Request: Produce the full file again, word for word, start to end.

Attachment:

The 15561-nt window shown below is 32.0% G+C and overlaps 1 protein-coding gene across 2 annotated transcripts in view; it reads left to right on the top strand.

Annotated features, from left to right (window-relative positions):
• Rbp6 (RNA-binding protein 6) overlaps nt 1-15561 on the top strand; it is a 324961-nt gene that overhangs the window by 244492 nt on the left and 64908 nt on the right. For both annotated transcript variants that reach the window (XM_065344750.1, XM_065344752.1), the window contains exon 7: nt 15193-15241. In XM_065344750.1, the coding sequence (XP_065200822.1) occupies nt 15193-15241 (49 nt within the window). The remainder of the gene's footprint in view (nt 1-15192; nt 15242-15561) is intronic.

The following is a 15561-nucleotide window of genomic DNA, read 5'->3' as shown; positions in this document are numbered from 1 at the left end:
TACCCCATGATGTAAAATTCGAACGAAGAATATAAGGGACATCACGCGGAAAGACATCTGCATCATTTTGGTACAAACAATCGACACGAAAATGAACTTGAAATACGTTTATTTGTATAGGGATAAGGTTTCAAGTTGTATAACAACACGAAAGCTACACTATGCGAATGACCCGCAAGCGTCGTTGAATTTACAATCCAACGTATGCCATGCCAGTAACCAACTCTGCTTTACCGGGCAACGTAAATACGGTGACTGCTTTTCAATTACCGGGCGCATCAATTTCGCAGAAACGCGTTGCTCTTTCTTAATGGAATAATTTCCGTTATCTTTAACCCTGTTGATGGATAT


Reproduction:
The 15561-nt window shown below is 32.0% G+C and overlaps 1 protein-coding gene across 2 annotated transcripts in view; it reads left to right on the top strand.

Annotated features, from left to right (window-relative positions):
• Rbp6 (RNA-binding protein 6) overlaps nt 1-15561 on the top strand; it is a 324961-nt gene that overhangs the window by 244492 nt on the left and 64908 nt on the right. For both annotated transcript variants that reach the window (XM_065344750.1, XM_065344752.1), the window contains exon 7: nt 15193-15241. In XM_065344750.1, the coding sequence (XP_065200822.1) occupies nt 15193-15241 (49 nt within the window). The remainder of the gene's footprint in view (nt 1-15192; nt 15242-15561) is intronic.

The following is a 15561-nucleotide window of genomic DNA, read 5'->3' as shown; positions in this document are numbered from 1 at the left end:
TACCCCATGATGTAAAATTCGAACGAAGAATATAAGGGACATCACGCGGAAAGACATCTGCATCATTTTGGTACAAACAATCGACACGAAAATGAACTTGAAATACGTTTATTTGTATAGGGATAAGGTTTCAAGTTGTATAACAACACGAAAGCTACACTATGCGAATGACCCGCAAGCGTCGTTGAATTTACAATCCAACGTATGCCATGCCAGTAACCAACTCTGCTTTACCGGGCAACGTAAATACGGTGACTGCTTTTCAATTACCGGGCGCATCAATTTCGCAGAAACGCGTTGCTCTTTCTTAATGGAATAATTTCCGTTATCTTTAACCCTGTTGATGGATAT